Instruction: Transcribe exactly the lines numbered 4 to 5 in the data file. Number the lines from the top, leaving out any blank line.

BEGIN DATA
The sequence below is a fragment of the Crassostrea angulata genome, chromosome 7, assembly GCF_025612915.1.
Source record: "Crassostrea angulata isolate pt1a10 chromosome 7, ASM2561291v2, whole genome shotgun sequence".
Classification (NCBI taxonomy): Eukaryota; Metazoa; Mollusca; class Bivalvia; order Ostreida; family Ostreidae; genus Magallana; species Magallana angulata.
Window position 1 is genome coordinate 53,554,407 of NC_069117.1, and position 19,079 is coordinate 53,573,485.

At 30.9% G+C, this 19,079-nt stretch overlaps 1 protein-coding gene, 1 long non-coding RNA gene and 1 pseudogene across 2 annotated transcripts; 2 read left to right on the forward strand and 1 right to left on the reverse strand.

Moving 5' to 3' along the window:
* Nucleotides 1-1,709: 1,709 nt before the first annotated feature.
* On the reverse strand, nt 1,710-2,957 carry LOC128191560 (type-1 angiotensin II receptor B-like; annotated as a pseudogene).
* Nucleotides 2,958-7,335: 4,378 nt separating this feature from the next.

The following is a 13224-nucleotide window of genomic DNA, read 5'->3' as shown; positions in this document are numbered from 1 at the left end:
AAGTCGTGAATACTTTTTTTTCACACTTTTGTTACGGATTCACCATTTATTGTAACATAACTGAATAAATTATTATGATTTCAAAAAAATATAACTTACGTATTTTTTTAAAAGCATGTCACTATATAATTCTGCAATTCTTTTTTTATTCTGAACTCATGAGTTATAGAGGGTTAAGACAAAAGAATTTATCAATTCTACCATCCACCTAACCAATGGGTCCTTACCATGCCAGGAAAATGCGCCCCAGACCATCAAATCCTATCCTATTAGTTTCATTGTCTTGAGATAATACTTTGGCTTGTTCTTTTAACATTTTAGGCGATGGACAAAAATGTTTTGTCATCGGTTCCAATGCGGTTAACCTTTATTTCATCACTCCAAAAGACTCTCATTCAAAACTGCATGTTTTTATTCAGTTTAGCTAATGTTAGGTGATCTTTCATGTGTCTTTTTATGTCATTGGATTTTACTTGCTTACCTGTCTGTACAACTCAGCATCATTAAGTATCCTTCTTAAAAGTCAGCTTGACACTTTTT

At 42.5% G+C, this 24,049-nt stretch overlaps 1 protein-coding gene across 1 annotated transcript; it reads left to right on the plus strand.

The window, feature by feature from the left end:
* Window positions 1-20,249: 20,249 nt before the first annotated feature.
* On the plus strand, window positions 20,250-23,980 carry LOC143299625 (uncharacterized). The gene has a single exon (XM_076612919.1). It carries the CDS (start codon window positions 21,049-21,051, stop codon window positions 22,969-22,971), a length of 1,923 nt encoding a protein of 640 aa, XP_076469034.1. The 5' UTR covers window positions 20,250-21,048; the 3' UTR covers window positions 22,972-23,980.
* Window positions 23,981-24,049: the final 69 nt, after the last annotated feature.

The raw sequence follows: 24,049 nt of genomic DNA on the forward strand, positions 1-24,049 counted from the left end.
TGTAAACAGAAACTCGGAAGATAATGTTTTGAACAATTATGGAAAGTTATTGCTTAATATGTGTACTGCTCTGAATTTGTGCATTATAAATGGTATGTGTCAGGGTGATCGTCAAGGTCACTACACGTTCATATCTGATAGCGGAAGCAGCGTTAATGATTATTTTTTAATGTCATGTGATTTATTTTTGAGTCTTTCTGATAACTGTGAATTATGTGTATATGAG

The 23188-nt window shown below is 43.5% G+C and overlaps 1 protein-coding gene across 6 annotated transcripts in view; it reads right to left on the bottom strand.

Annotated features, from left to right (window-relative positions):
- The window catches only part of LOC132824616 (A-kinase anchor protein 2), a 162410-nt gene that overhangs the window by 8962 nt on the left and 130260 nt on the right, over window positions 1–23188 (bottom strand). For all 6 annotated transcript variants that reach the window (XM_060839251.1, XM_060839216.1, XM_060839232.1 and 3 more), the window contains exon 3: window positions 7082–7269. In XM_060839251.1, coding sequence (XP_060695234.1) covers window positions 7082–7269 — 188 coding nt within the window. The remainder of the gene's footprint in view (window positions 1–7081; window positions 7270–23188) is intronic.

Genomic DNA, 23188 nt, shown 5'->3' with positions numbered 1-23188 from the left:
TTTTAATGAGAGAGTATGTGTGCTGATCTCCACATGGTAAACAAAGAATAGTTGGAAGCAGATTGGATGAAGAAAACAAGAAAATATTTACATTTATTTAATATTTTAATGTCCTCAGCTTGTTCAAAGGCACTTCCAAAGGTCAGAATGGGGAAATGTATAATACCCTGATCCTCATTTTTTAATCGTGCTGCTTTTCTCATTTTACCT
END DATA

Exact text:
Window position 1 is genome coordinate 53,554,407 of NC_069117.1, and position 19,079 is coordinate 53,573,485.

At 30.9% G+C, this 19,079-nt stretch overlaps 1 protein-coding gene, 1 long non-coding RNA gene and 1 pseudogene across 2 annotated transcripts; 2 read left to right on the forward strand and 1 right to left on the reverse strand.